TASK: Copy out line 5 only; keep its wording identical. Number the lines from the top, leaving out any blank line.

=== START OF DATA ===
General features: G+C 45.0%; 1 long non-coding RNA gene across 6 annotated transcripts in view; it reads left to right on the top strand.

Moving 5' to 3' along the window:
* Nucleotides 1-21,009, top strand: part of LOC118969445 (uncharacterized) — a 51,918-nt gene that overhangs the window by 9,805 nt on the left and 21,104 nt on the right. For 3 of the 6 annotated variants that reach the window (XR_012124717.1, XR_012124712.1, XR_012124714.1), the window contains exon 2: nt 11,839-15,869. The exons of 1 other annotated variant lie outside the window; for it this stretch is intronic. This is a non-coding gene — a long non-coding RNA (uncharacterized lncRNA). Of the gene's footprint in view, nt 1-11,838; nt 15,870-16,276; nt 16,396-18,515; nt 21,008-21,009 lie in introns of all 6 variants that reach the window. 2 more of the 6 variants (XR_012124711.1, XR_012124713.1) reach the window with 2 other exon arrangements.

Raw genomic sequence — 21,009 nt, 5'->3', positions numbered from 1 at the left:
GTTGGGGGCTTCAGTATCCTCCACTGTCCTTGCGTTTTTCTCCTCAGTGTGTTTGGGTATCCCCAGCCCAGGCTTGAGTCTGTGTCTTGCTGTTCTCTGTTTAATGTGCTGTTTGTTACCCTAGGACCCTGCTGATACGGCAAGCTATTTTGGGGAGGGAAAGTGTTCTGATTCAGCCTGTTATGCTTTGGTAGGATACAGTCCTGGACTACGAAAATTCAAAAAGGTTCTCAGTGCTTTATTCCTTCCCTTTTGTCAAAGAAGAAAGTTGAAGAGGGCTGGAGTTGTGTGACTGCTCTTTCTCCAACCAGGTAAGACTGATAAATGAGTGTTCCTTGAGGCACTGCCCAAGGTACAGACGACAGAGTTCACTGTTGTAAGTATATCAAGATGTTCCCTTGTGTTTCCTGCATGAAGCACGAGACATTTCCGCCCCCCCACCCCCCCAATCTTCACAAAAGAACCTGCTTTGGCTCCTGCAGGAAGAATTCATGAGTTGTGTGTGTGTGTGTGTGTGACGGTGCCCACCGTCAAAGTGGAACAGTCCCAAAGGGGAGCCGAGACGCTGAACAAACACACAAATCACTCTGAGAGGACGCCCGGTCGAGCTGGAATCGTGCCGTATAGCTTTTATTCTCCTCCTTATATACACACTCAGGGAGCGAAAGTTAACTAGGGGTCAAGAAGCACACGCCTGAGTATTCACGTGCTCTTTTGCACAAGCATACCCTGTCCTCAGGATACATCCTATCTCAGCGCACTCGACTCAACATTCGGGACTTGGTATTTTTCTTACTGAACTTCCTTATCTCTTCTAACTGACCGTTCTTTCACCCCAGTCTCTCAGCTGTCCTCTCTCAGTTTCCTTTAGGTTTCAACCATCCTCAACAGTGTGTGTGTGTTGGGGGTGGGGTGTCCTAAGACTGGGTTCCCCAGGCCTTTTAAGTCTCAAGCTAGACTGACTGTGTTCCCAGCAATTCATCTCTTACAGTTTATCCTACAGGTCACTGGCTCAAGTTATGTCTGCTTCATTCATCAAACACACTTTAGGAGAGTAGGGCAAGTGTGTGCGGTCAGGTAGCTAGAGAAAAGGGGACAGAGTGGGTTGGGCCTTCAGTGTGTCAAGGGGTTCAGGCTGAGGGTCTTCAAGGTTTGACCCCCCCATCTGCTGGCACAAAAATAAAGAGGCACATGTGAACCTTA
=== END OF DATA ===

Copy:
GTTGGGGGCTTCAGTATCCTCCACTGTCCTTGCGTTTTTCTCCTCAGTGTGTTTGGGTATCCCCAGCCCAGGCTTGAGTCTGTGTCTTGCTGTTCTCTGTTTAATGTGCTGTTTGTTACCCTAGGACCCTGCTGATACGGCAAGCTATTTTGGGGAGGGAAAGTGTTCTGATTCAGCCTGTTATGCTTTGGTAGGATACAGTCCTGGACTACGAAAATTCAAAAAGGTTCTCAGTGCTTTATTCCTTCCCTTTTGTCAAAGAAGAAAGTTGAAGAGGGCTGGAGTTGTGTGACTGCTCTTTCTCCAACCAGGTAAGACTGATAAATGAGTGTTCCTTGAGGCACTGCCCAAGGTACAGACGACAGAGTTCACTGTTGTAAGTATATCAAGATGTTCCCTTGTGTTTCCTGCATGAAGCACGAGACATTTCCGCCCCCCCACCCCCCCAATCTTCACAAAAGAACCTGCTTTGGCTCCTGCAGGAAGAATTCATGAGTTGTGTGTGTGTGTGTGTGTGACGGTGCCCACCGTCAAAGTGGAACAGTCCCAAAGGGGAGCCGAGACGCTGAACAAACACACAAATCACTCTGAGAGGACGCCCGGTCGAGCTGGAATCGTGCCGTATAGCTTTTATTCTCCTCCTTATATACACACTCAGGGAGCGAAAGTTAACTAGGGGTCAAGAAGCACACGCCTGAGTATTCACGTGCTCTTTTGCACAAGCATACCCTGTCCTCAGGATACATCCTATCTCAGCGCACTCGACTCAACATTCGGGACTTGGTATTTTTCTTACTGAACTTCCTTATCTCTTCTAACTGACCGTTCTTTCACCCCAGTCTCTCAGCTGTCCTCTCTCAGTTTCCTTTAGGTTTCAACCATCCTCAACAGTGTGTGTGTGTTGGGGGTGGGGTGTCCTAAGACTGGGTTCCCCAGGCCTTTTAAGTCTCAAGCTAGACTGACTGTGTTCCCAGCAATTCATCTCTTACAGTTTATCCTACAGGTCACTGGCTCAAGTTATGTCTGCTTCATTCATCAAACACACTTTAGGAGAGTAGGGCAAGTGTGTGCGGTCAGGTAGCTAGAGAAAAGGGGACAGAGTGGGTTGGGCCTTCAGTGTGTCAAGGGGTTCAGGCTGAGGGTCTTCAAGGTTTGACCCCCCCATCTGCTGGCACAAAAATAAAGAGGCACATGTGAACCTTA